What was your volunteer program and how long did you stay in Ghana? I volunteered in the Medical branch. VAF worked to get me a special program placement within the dental field as I was the first dental professional to volunteer with them. We also coordinated an oral health education outreach program to a very remote village on my first trip. I stayed for 4 weeks.
I now try and return every 6 months, for 4 weeks at a time, to continue these oral health education outreach programs that we developed. As I have gained relationships and trust with the local dental director and staff I now am able to perform walk in dental screenings and cleanings for the community.
Why did you want to volunteer? I have always wanted to dedicate a portion of my life to service and helping others. This is the main reason I went into the medical/dental field as a profession. Once into the field I found it did not satisfy my need to help others as I had hoped. This is why I looked into volunteering.
I have also travelled to a few under developed countries and first hand saw how there was so much need in the communities, and how one simple act of kindness could really change a person's day from bad to good. Seeing a smile form on the face of someone who has had a life of difficulties is the most fulfilling experience one can feel.
What was your experience like with VAF? I had the best experience with VAF. This was my first official volunteer experience service and I have not wanted to try another non profit as I have been completely satisfied with VAF. As I mentioned earlier Eric found me a placement within my field of expertise, even though it was not a program they had currently had before. He suggested that I bring some dental products to try an outreach program as well.
I will say that in the medical field of volunteering it is often a disappointment. Most volunteers go in with the feeling they will be doing everything that they do in their home countries, and I was no different. I thought I would go in and start doing exams and dental cleanings, which I quickly found out was not going to be the situation.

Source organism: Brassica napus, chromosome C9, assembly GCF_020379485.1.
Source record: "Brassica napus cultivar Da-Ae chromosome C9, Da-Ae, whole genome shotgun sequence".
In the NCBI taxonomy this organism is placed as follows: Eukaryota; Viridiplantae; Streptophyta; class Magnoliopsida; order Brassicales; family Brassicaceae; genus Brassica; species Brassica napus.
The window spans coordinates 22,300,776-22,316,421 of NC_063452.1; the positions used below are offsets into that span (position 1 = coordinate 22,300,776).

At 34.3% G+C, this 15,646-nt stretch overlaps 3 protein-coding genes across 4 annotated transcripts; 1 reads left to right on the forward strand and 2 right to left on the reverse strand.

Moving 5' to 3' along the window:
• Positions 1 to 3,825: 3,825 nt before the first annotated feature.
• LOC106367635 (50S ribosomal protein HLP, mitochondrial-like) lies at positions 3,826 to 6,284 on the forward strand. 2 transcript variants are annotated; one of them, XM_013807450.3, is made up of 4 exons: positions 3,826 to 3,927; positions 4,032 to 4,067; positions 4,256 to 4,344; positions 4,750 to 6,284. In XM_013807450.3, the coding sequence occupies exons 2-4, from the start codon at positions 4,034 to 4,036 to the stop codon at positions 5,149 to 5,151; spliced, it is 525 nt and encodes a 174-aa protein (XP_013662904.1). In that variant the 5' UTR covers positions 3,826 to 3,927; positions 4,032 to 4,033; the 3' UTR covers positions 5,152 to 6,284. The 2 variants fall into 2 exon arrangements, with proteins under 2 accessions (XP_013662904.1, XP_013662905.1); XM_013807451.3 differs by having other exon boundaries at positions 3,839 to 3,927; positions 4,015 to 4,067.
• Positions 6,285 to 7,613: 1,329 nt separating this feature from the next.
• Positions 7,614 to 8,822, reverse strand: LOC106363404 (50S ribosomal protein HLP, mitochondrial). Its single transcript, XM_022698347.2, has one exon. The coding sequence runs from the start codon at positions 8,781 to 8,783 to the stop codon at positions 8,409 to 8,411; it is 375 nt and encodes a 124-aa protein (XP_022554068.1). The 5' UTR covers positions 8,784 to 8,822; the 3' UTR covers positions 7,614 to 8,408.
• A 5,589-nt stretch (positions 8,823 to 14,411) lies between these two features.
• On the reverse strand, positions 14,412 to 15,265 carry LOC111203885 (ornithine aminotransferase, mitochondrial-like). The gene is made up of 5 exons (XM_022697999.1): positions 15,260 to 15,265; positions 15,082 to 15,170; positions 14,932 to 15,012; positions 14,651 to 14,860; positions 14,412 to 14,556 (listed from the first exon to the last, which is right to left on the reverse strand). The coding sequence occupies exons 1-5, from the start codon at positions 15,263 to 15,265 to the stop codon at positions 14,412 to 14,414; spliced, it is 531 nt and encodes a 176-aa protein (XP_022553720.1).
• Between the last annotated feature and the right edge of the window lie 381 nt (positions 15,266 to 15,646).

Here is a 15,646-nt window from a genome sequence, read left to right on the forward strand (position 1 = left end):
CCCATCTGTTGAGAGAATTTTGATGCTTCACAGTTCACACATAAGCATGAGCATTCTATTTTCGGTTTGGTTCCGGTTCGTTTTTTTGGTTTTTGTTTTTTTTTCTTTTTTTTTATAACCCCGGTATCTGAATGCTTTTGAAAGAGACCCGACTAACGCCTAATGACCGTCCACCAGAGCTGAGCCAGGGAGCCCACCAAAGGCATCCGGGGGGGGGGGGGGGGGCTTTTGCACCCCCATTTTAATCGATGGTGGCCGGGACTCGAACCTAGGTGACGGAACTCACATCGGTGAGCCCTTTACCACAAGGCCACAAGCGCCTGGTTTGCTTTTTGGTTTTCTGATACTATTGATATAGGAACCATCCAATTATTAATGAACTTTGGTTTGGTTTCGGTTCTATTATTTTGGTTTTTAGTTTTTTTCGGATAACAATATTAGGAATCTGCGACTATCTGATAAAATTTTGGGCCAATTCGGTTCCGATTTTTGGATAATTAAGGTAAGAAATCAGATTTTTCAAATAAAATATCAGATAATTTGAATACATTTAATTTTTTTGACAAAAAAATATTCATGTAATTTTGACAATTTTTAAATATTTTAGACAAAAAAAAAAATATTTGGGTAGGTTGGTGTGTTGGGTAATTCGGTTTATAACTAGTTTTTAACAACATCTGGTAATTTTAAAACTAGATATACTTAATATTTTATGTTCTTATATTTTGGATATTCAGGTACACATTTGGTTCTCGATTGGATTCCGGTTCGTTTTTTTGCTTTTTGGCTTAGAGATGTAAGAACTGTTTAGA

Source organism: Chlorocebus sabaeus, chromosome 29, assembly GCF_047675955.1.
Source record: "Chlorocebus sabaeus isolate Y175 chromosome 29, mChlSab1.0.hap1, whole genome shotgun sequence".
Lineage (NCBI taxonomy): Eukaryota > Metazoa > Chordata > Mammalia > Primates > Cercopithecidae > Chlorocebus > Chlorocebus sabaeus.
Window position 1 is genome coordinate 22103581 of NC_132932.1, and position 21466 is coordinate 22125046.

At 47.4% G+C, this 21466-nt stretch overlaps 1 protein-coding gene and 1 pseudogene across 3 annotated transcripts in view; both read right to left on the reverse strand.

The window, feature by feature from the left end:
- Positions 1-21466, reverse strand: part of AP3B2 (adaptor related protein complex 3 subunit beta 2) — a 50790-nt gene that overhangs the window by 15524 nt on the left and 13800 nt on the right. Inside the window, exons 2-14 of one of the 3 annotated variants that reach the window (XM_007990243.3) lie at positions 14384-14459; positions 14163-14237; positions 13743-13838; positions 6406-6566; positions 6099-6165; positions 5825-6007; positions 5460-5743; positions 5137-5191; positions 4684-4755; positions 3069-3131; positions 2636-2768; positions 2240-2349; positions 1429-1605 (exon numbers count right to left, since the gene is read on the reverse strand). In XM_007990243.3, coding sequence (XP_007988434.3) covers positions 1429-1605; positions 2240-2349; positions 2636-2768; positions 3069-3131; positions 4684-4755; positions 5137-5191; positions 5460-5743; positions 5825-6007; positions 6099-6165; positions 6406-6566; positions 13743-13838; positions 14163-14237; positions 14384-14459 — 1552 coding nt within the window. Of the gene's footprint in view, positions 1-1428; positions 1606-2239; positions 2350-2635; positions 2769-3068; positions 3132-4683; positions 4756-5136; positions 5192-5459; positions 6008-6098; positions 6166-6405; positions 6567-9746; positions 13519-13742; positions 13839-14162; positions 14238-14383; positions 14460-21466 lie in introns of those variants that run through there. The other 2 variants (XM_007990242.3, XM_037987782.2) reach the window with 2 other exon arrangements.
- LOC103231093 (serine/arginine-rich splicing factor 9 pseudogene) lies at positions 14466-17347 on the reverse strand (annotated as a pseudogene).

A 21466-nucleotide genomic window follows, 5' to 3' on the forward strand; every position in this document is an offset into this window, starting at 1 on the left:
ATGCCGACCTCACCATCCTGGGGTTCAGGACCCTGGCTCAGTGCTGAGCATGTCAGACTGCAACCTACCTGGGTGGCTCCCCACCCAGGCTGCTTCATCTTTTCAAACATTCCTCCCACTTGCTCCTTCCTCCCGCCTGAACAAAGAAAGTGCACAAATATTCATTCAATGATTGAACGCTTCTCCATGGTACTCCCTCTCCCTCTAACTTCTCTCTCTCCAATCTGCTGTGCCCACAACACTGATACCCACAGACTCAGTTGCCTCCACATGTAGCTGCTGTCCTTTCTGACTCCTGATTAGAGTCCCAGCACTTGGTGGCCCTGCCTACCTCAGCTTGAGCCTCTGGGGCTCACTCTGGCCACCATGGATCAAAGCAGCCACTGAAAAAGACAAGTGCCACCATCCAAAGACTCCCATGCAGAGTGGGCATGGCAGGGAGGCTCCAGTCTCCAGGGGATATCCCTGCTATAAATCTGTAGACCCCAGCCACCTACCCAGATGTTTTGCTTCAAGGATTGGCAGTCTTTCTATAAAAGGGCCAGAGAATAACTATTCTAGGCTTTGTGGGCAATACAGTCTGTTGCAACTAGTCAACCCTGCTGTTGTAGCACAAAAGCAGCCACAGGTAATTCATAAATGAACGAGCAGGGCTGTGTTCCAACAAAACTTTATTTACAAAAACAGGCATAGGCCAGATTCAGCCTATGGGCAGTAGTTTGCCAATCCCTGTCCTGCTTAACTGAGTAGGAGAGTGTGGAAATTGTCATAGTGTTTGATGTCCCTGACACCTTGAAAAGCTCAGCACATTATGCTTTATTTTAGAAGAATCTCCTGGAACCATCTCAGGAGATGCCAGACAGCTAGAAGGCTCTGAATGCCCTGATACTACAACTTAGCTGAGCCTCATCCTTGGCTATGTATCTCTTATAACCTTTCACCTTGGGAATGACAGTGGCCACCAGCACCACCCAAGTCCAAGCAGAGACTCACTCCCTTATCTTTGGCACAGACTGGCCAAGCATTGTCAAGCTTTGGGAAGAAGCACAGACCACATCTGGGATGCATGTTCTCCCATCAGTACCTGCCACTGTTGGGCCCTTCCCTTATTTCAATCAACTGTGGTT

I will not lie and say I was not disappointed on my first trip. I did not do any clinical work. I sat and observed the local professionals do their jobs, helped fill out insurance papers and charts, and give post-operative instructions after treatment. Trying to keep an open mind till the end was not easy, what really made me happy that first trip was the outreach program. I found that it was this that I truly loved doing and experiencing. This one trip to the village is what changed my path in life completely. I loved interacting with the local communities, loved being able to hand out donations and see the children laughing and giggling as we did mouthwashes.
After this I looked at my days in the clinic differently. I looked at them as a learning experience instead of concentrating on "what I wasn't allowed to do" I started observing what the needs of the communities were and thinking on how and what I could do to help these needs. And of course as I passed all these new thoughts along to Eric and a plan and program started to get drafted, I knew this was what my future would revolve around.
What was the biggest lesson you learnt whilst in Ghana? PATIENCE!!! Ghana works at its own speed. It takes many trips to a particular office before approval is given. "I will be there in 5 minutes" really means in 1 hour. For me this was very hard to get used to as my life at home is completely dictated by a time table and specific schedule. I can be very frustrating to have to wait, but it is so good for me to learn that things often times come to those who are patient and wait without getting mad.